We all aspire to improve the educational system in the United States, but tenure is important to Texas universities, and removing it will not help. The U.S. has the strongest universities in the world, and The University of Texas at Austin is among the very best in the country. All of America’s top research universities grant tenure, and tenure is a significant tool for us to attract, motivate and retain amazing faculty members. Without it, we have no chance of bringing to UT or Texas the next Dr. Karen Willcox, who left MIT to come run the Oden Institute and was elected to the National Academy of Engineering earlier this month. We would also miss out on the next Dr. Jason McLellan, who left Dartmouth to join our Department of Molecular Biosciences. We want Dr. Willcox to lead our efforts in computational oncology, among others, and we want Dr. McLellan to help ensure that we know how to fight coronaviruses.

These faculty members embody our quest to generate tremendous impact that will ultimately benefit Texas and broader society. In this quest, tenure provides our faculty with the ability to invest in research with the greatest long-term potential to produce great discoveries, new technologies, inspirational works of literature and art, and cures for terrible disease. Research progress and its impact are difficult to measure on an annual basis – for example, the first paper documenting the discovery of messenger RNA (mRNA) was published in 1961, but the first FDA-approved mRNA vaccine was deployed almost 60 years later in the fight against COVID-19.

Removing tenure would not only cripple Texas’ ability to recruit and retain great faculty members, it would also hurt Texas students, who would not be able to stay in state knowing that they will be learning from the very best in the country. It would also increase the risk of universities across the state making bad decisions for the wrong reasons. Future administrators might make annual retention decisions based on whether they or others did or didn’t like a faculty member’s current research agenda, rather than whether the quality of that research was excellent and held promise to have a positive impact on society in future years.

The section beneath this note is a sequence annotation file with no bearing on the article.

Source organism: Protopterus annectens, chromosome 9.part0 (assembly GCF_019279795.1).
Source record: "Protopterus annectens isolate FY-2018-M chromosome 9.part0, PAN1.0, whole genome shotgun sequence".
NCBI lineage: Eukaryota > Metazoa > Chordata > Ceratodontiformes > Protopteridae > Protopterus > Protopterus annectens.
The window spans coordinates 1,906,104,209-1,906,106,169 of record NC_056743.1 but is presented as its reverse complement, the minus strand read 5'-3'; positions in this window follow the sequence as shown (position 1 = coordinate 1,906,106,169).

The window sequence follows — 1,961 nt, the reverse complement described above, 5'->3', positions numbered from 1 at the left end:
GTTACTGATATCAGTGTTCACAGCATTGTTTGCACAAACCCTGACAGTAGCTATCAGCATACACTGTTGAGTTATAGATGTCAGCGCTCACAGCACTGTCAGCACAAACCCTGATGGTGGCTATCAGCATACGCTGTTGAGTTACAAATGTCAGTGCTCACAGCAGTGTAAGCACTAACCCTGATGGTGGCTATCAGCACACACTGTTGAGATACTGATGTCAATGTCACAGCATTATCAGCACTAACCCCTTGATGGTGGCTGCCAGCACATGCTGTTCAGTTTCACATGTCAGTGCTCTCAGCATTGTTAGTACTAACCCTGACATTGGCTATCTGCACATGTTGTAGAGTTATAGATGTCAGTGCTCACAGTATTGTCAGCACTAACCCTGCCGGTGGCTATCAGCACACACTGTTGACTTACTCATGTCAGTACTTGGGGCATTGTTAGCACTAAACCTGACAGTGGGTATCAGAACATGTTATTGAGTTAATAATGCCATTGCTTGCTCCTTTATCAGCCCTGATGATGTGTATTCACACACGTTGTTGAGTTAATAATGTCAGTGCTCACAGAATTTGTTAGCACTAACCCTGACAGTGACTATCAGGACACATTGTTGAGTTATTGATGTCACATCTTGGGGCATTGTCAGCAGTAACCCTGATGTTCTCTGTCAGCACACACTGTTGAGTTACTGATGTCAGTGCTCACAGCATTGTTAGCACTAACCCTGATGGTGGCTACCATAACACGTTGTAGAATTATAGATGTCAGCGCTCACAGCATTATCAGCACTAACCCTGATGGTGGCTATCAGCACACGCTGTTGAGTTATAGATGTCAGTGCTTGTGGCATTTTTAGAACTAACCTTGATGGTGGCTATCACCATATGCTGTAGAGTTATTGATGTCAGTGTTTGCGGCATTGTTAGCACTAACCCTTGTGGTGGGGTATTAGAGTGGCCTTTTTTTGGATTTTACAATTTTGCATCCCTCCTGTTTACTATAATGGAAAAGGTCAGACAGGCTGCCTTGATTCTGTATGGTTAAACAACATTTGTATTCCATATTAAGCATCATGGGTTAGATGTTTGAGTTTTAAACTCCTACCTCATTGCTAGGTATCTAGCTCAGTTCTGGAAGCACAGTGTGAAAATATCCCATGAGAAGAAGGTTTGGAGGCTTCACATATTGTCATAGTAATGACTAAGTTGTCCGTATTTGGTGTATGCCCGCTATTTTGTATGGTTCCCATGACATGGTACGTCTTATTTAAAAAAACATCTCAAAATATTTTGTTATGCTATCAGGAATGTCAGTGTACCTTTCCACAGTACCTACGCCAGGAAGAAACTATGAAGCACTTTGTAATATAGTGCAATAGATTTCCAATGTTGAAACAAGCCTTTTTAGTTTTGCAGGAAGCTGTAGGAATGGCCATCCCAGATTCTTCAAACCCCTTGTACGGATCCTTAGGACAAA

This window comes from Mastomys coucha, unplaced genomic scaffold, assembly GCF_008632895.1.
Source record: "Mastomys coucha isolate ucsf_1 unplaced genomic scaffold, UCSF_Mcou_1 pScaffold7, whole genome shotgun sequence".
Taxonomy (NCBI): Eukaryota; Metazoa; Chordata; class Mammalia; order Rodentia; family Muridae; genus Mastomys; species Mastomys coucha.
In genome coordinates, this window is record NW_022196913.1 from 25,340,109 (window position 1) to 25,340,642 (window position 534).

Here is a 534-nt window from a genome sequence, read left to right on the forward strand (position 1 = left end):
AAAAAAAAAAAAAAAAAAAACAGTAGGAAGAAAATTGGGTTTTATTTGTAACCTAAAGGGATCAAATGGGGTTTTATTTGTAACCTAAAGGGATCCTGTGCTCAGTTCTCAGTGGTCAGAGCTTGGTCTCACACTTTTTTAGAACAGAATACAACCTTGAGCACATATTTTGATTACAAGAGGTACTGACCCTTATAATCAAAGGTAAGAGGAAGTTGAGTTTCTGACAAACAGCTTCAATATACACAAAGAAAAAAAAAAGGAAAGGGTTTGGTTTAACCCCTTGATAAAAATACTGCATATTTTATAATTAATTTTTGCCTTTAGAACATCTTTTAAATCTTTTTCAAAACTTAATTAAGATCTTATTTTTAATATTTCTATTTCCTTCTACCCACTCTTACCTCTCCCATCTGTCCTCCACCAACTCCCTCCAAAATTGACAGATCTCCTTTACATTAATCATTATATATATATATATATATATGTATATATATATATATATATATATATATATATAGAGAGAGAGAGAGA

Some might argue that we make an occasional mistake in granting tenure or that tenure leads a few to unproductive behavior, but the ongoing excellence of our faculty suggests that such issues are rare. There are also processes in place to ensure that tenured faculty members contribute to the university and our students. We implemented and maintain an annual review process to help monitor faculty productivity, with required steps to improve unsatisfactory performance. We also conduct a comprehensive review of all tenured faculty members every six years. These reviews provide mechanisms that can eventually lead to dismissal of any faculty member if needed.

These mechanisms and other key components of our governance have been the result of state legislation. We respect and appreciate the Legislature and our state’s leadership, and we look forward to continuing to participate in the legislative process. Through that process, we will have the opportunity to articulate the excellence embodied in our faculty, the role of tenure in producing world-changing results, and the benefits to Texas of a world-class research university.

Congratulations to all our tenure-track, tenured and professional track faculty members who are up for promotion in September. Thank you to all who were involved in this critically important process. I look forward to reading another batch of files next year, and once again, to being inspired by and proud of the work that happens every day on the Forty Acres.

Hook 'em!

Jay Hartzell